The impact of new approaches to Expert Evidence

By Suzanne Loomer Web Only

Chartered Business Valuators weigh in on what works

The impact of new approaches to Expert Evidence

Licensed under Creative Commons by kenteegardin

In recent years, demands for lower litigation costs and shorter trials brought about new approaches to how expert evidence is prepared and presented. These approaches include concurrent evidence, jointly appointed experts and joint expert statements. Done right, they can promote settlement, streamline trials, reduce court backlogs, and make better use of expert time (“Reforming Expert Evidence”).

So as these approaches are put to use in Canada, which is proving to work the best? 

The Canadian Institute of Chartered Business Valuators (CICBV) set out to answer that question, given that Chartered Business Valuators (CBVs) are frequently called upon to provide professional opinion and expert testimony. Specifically, CBVs provide evidence regarding financial matters such as the quantification of business value, intangible asset value, and damages, which is used by the courts as a basis for judicial decisions on financial matters. 

Earlier this year, the CICBV conducted a national survey of its 1,600 members to better understand the impact these approaches are having and explore which approach is used most often. The survey also shed light on alternative versus traditional approaches to presenting expert evidence. Here is a summary of CICBV’s survey findings:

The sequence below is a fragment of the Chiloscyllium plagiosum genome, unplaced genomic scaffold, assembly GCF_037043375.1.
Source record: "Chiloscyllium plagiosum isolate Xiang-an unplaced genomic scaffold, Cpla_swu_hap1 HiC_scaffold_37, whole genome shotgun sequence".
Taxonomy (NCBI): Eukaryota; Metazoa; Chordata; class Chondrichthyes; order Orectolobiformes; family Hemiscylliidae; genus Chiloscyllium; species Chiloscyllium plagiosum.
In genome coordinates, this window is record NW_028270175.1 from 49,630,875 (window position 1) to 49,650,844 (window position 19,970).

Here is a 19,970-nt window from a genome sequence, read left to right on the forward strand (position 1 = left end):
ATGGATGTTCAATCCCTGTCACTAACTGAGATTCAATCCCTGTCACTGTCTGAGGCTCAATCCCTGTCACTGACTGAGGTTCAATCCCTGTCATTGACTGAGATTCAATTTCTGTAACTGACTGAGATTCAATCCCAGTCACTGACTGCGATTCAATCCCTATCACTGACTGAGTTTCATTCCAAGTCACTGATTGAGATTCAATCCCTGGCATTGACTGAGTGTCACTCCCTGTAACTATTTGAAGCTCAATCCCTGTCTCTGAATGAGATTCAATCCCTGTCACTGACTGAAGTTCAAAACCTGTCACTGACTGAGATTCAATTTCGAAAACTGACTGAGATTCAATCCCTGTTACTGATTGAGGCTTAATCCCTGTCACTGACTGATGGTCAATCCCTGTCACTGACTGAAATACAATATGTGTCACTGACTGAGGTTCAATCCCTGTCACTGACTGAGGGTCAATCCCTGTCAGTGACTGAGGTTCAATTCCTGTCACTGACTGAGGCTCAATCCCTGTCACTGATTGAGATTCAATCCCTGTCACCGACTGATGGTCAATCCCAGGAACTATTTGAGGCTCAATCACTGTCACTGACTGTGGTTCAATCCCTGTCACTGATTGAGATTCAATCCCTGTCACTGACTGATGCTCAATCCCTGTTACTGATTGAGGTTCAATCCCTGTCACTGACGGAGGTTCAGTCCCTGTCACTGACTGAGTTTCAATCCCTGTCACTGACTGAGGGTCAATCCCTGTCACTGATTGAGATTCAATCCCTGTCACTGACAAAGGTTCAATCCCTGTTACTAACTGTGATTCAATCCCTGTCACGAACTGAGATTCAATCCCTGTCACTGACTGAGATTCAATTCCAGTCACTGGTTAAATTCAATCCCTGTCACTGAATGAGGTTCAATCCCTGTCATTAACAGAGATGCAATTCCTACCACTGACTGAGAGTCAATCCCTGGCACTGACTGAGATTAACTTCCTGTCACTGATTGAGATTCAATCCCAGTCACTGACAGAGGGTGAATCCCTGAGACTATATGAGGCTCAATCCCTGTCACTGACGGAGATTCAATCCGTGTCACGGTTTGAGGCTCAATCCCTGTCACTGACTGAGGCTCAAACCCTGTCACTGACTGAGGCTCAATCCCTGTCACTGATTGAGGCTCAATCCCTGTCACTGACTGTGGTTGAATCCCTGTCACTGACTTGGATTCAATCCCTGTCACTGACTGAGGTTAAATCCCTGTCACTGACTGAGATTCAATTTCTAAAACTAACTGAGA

Concurrent evidence

Concurrent evidence (sometimes referred to as hot tubbing) refers to the requirement that experts simultaneously present their evidence.  At trial, the experts are examined and cross-examined together with questions formulated by counsel and/or the trier of fact.

The use of concurrent evidence is a relatively new practice in Canada. Only 20% of CBVs surveyed had presented evidence as part of a concurrent evidence format.   

The survey respondents who had experience presenting in a concurrent evidence format reported mixed reviews:

  1. approximately a third of respondents reported that using concurrent evidence resulted in lower costs for their clients, while a third reported that it resulted in higher costs and a third did not know;
  2. 69% reported that concurrent evidence was more efficient at narrowing the issues at trial than the traditional approach; and
  3.  56% of respondents reported an overall positive experience with concurrent evidence, while almost a third of respondents reported an overall negative experience. 

According to one respondent, Vimal Kotecha, CBV, “Concurrent evidence is helpful in narrowing the issues to the main points of difference between the experts and it allows the trier of fact to focus on the key issues.  It is only slowly being adopted in domestic disputes; I have seen it used primarily in international arbitrations.”

Joint expert statements

Joint expert statements involve experts who individually prepare their own reports and, prior to trial, prepare a joint statement about the areas of agreement and disagreement. 

One third of respondents reported having worked with opposing experts to provide joint expert statements in court. Generally, respondents with experience preparing joint statements reported positive reviews for this approach:

  1. 52% of respondents felt that the use of joint expert statements resulted in a cost reduction for clients;